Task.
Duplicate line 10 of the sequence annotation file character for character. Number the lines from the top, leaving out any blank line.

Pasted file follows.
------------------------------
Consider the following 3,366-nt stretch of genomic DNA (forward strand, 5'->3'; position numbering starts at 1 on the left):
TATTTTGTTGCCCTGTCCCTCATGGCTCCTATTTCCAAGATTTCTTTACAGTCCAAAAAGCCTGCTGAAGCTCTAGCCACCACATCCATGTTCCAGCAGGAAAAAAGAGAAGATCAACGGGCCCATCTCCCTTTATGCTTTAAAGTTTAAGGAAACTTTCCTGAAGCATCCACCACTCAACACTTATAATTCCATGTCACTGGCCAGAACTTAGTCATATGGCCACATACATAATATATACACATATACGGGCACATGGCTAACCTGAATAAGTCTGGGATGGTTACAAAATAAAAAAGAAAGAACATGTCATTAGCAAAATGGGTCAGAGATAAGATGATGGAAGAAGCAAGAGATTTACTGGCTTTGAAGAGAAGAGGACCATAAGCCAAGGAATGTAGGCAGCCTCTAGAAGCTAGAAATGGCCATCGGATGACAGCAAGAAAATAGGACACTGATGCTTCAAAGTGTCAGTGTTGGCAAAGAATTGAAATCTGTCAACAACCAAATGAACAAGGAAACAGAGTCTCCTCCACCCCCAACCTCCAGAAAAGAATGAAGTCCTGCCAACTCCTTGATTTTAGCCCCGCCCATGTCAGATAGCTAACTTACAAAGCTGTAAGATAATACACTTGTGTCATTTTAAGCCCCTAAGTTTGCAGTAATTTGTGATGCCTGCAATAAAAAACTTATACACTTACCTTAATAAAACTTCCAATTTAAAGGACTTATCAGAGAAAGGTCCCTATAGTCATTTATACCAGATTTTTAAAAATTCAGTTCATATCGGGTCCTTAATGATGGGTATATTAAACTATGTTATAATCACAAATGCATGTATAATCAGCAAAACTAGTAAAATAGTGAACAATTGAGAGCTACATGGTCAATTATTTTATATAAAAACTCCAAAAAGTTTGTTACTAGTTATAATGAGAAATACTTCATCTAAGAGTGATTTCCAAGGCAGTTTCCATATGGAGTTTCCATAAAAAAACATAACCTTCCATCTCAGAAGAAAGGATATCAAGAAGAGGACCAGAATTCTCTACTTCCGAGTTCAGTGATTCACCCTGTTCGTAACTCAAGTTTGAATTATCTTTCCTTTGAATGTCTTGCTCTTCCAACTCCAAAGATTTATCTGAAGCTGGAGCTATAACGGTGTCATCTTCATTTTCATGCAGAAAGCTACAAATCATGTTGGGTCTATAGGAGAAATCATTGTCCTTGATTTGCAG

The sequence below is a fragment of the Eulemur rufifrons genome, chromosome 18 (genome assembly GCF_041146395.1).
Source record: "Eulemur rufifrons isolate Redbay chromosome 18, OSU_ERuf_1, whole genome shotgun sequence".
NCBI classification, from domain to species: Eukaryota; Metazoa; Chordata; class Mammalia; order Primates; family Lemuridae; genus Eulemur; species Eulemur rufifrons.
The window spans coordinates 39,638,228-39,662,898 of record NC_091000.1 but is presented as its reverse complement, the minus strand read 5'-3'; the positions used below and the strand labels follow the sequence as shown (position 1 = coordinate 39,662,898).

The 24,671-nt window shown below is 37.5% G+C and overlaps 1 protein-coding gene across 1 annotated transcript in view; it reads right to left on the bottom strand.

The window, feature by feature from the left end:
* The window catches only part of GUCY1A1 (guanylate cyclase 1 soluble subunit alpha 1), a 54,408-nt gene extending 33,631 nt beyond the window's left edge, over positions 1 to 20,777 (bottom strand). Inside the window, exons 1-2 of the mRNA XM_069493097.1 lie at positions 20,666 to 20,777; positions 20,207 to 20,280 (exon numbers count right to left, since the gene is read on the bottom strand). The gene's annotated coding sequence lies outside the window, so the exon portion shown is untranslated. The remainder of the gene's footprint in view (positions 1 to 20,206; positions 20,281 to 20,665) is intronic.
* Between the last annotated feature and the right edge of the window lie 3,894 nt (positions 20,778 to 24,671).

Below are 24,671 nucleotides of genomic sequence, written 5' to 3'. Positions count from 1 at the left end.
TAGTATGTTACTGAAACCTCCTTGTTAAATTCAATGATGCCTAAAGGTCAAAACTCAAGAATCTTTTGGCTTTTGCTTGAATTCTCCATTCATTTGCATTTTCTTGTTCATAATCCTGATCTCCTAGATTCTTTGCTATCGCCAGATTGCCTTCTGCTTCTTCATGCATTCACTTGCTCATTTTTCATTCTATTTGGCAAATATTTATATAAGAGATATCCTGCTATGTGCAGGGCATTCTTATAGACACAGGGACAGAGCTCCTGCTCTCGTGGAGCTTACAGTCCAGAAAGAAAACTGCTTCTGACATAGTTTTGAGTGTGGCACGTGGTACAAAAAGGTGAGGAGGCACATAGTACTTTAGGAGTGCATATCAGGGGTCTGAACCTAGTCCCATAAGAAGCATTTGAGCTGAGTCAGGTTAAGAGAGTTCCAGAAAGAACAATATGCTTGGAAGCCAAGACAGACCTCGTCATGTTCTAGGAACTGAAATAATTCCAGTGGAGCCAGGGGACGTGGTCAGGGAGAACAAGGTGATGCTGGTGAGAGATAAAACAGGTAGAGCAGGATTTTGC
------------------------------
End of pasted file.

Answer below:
* Between the last annotated feature and the right edge of the window lie 3,894 nt (positions 20,778 to 24,671).